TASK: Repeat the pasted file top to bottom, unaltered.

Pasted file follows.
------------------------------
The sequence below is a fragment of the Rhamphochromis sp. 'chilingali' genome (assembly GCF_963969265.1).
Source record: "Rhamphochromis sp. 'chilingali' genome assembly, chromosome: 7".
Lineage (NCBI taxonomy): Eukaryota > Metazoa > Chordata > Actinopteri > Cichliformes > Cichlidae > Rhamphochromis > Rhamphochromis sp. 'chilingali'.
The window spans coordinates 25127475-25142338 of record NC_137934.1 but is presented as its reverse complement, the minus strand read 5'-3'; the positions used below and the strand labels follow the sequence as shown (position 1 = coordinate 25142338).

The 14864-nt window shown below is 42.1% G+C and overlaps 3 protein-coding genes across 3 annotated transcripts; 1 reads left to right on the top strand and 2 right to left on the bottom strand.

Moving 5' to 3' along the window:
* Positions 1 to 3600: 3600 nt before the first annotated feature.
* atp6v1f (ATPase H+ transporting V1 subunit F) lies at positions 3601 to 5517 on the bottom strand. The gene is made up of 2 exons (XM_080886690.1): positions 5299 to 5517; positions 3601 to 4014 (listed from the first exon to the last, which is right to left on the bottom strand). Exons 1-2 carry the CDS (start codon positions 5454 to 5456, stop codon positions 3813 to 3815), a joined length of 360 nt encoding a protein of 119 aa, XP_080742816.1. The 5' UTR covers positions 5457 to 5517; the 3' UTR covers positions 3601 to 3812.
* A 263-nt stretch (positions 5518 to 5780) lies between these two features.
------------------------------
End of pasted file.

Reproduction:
The sequence below is a fragment of the Rhamphochromis sp. 'chilingali' genome (assembly GCF_963969265.1).
Source record: "Rhamphochromis sp. 'chilingali' genome assembly, chromosome: 7".
Lineage (NCBI taxonomy): Eukaryota > Metazoa > Chordata > Actinopteri > Cichliformes > Cichlidae > Rhamphochromis > Rhamphochromis sp. 'chilingali'.
The window spans coordinates 25127475-25142338 of record NC_137934.1 but is presented as its reverse complement, the minus strand read 5'-3'; the positions used below and the strand labels follow the sequence as shown (position 1 = coordinate 25142338).

The 14864-nt window shown below is 42.1% G+C and overlaps 3 protein-coding genes across 3 annotated transcripts; 1 reads left to right on the top strand and 2 right to left on the bottom strand.

Moving 5' to 3' along the window:
* Positions 1 to 3600: 3600 nt before the first annotated feature.
* atp6v1f (ATPase H+ transporting V1 subunit F) lies at positions 3601 to 5517 on the bottom strand. The gene is made up of 2 exons (XM_080886690.1): positions 5299 to 5517; positions 3601 to 4014 (listed from the first exon to the last, which is right to left on the bottom strand). Exons 1-2 carry the CDS (start codon positions 5454 to 5456, stop codon positions 3813 to 3815), a joined length of 360 nt encoding a protein of 119 aa, XP_080742816.1. The 5' UTR covers positions 5457 to 5517; the 3' UTR covers positions 3601 to 3812.
* A 263-nt stretch (positions 5518 to 5780) lies between these two features.